Other highlights: A song from Willis Alan Ramsey’s long out-of-print self-titled 1972 album, a Texas cult classic; a new stripped-down arrangement of “Gospel,” recorded live by Charlie Sexton in October 2014, exclusively for this album; and, on the back sleeve of the LP, a love letter to Texas songwriting penned by our friend Ray Wylie Hubbard.

Besides delivering a quarterly magazine of stellar writing, photography, and art with a unique Southern perspective, the Oxford American is dedicated to promoting literacy and exploring Southern culture through various other creative endeavors. We exist by way of the generous support of our readers, donors, advertisers and partners and we have more projects in store like this one, but we need your support.

Donate today to reserve your copy and receive the Oxford American’s first vinyl LP release.

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TUESDAY, NOV. 27, 2018

Help us make #GivingTuesday a success! Donate to our new Women Artists Fund to make a difference.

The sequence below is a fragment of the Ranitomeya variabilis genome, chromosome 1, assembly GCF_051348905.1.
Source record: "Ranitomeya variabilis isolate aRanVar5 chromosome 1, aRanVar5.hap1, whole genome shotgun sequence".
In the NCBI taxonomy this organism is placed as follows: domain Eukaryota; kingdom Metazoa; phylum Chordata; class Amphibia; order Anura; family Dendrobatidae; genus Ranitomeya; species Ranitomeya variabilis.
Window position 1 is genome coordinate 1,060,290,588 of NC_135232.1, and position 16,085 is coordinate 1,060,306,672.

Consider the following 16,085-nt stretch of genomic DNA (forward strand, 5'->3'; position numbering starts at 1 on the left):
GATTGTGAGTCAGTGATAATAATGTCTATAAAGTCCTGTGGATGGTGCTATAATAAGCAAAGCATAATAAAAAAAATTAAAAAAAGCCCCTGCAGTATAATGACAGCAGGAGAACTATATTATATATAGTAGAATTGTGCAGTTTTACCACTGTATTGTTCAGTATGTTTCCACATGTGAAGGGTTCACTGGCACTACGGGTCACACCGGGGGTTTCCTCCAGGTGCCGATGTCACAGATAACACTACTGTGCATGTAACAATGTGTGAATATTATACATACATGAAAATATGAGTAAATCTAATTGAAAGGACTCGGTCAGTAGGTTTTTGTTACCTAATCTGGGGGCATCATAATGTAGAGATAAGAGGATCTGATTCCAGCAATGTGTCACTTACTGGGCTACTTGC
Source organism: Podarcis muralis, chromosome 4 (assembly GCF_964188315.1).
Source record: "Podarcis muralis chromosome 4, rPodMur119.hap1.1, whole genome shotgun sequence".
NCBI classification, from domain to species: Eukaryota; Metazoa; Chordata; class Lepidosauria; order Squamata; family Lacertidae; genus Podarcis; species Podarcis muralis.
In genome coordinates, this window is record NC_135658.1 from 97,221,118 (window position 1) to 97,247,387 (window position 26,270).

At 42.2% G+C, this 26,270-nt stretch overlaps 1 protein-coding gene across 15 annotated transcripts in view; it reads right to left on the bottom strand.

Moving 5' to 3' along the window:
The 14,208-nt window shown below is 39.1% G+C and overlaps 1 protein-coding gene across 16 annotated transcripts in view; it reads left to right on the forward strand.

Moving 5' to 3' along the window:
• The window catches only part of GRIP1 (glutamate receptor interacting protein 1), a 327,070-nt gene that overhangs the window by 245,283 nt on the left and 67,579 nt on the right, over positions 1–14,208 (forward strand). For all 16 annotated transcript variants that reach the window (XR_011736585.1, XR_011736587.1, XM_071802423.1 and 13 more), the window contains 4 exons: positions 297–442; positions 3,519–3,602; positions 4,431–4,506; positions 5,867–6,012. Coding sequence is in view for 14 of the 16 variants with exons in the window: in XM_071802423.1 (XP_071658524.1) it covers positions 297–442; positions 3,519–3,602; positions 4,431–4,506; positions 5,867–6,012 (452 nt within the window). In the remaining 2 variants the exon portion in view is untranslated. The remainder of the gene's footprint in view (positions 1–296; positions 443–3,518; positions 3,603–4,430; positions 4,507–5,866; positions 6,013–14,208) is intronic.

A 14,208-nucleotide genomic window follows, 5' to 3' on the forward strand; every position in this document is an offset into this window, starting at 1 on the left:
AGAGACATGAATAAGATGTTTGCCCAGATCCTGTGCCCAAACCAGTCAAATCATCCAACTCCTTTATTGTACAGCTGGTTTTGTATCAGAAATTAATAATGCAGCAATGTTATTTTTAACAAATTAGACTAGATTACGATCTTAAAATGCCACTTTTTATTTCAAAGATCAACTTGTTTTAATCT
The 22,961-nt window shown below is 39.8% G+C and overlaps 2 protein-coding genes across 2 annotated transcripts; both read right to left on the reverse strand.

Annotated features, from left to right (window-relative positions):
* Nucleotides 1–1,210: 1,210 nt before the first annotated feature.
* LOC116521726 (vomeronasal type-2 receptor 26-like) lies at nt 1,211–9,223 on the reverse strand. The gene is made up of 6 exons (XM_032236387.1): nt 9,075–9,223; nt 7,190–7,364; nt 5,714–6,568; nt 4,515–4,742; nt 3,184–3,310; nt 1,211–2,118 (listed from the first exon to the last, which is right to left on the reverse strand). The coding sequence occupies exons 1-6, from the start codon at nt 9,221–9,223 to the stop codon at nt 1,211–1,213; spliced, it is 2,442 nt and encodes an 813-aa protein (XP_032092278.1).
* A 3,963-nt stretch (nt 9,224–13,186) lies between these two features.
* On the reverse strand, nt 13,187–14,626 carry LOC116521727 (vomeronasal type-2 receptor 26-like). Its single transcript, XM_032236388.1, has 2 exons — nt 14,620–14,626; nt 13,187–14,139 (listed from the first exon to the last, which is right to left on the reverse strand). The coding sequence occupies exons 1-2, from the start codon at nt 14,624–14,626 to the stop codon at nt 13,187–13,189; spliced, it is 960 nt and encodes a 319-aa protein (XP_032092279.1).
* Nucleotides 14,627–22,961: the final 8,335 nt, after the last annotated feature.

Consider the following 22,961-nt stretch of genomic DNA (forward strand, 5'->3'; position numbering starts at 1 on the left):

Without you, there’s no us. You can make a difference


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Support the nonprofit Oxford American by donating today! Your generosity helps ensure that we continue to publish unexpected stories and unique perspectives of the South from the region’s leading and emerging voices. Independent media like the OA is more important today than ever. 

Join the Oxford American as we explore the South’s complexity and vitality through excellent writing, music, and visual art.

YOUR CONTRIBUTIONS HELP US TO:

  • Empower the creative people shaping our culture today
  • Contribute to the artistic legacy of the South
  • Publish outstanding nonfiction, fiction, and poetry
  • Create the annual music issue and accompanying CD
  • Present live multi-discipline cultural and educational events, like concerts, panels, and masterclasses

The Oxford American is a 501(c)(3) nonprofit organization, making your contribution tax-deductible. 

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Donate $100 or more and you will automatically become a member of the Oxford American Society!